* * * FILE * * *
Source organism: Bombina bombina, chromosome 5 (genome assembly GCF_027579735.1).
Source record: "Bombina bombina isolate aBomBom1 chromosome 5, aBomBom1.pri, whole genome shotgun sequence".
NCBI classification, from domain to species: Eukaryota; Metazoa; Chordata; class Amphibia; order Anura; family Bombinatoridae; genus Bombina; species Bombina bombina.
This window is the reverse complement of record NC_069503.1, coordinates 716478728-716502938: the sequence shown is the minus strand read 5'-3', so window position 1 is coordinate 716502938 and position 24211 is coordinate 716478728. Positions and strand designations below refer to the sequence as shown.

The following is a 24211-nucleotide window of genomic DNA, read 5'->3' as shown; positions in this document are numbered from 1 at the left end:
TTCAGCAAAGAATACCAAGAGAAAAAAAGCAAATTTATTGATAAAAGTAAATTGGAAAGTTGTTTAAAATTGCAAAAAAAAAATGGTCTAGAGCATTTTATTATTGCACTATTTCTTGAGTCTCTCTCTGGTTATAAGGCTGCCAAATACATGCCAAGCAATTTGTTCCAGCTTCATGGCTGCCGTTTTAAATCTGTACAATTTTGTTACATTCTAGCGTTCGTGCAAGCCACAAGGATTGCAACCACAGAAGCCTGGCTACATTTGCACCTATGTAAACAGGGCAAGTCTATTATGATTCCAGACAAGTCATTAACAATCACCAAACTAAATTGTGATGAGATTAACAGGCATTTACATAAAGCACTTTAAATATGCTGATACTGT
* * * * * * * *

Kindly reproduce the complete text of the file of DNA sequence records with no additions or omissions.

Source organism: Bombina bombina, chromosome 5 (genome assembly GCF_027579735.1).
Source record: "Bombina bombina isolate aBomBom1 chromosome 5, aBomBom1.pri, whole genome shotgun sequence".
NCBI classification, from domain to species: Eukaryota; Metazoa; Chordata; class Amphibia; order Anura; family Bombinatoridae; genus Bombina; species Bombina bombina.
This window is the reverse complement of record NC_069503.1, coordinates 716478728-716502938: the sequence shown is the minus strand read 5'-3', so window position 1 is coordinate 716502938 and position 24211 is coordinate 716478728. Positions and strand designations below refer to the sequence as shown.

The following is a 24211-nucleotide window of genomic DNA, read 5'->3' as shown; positions in this document are numbered from 1 at the left end:
TTCAGCAAAGAATACCAAGAGAAAAAAAGCAAATTTATTGATAAAAGTAAATTGGAAAGTTGTTTAAAATTGCAAAAAAAAAATGGTCTAGAGCATTTTATTATTGCACTATTTCTTGAGTCTCTCTCTGGTTATAAGGCTGCCAAATACATGCCAAGCAATTTGTTCCAGCTTCATGGCTGCCGTTTTAAATCTGTACAATTTTGTTACATTCTAGCGTTCGTGCAAGCCACAAGGATTGCAACCACAGAAGCCTGGCTACATTTGCACCTATGTAAACAGGGCAAGTCTATTATGATTCCAGACAAGTCATTAACAATCACCAAACTAAATTGTGATGAGATTAACAGGCATTTACATAAAGCACTTTAAATATGCTGATACTGT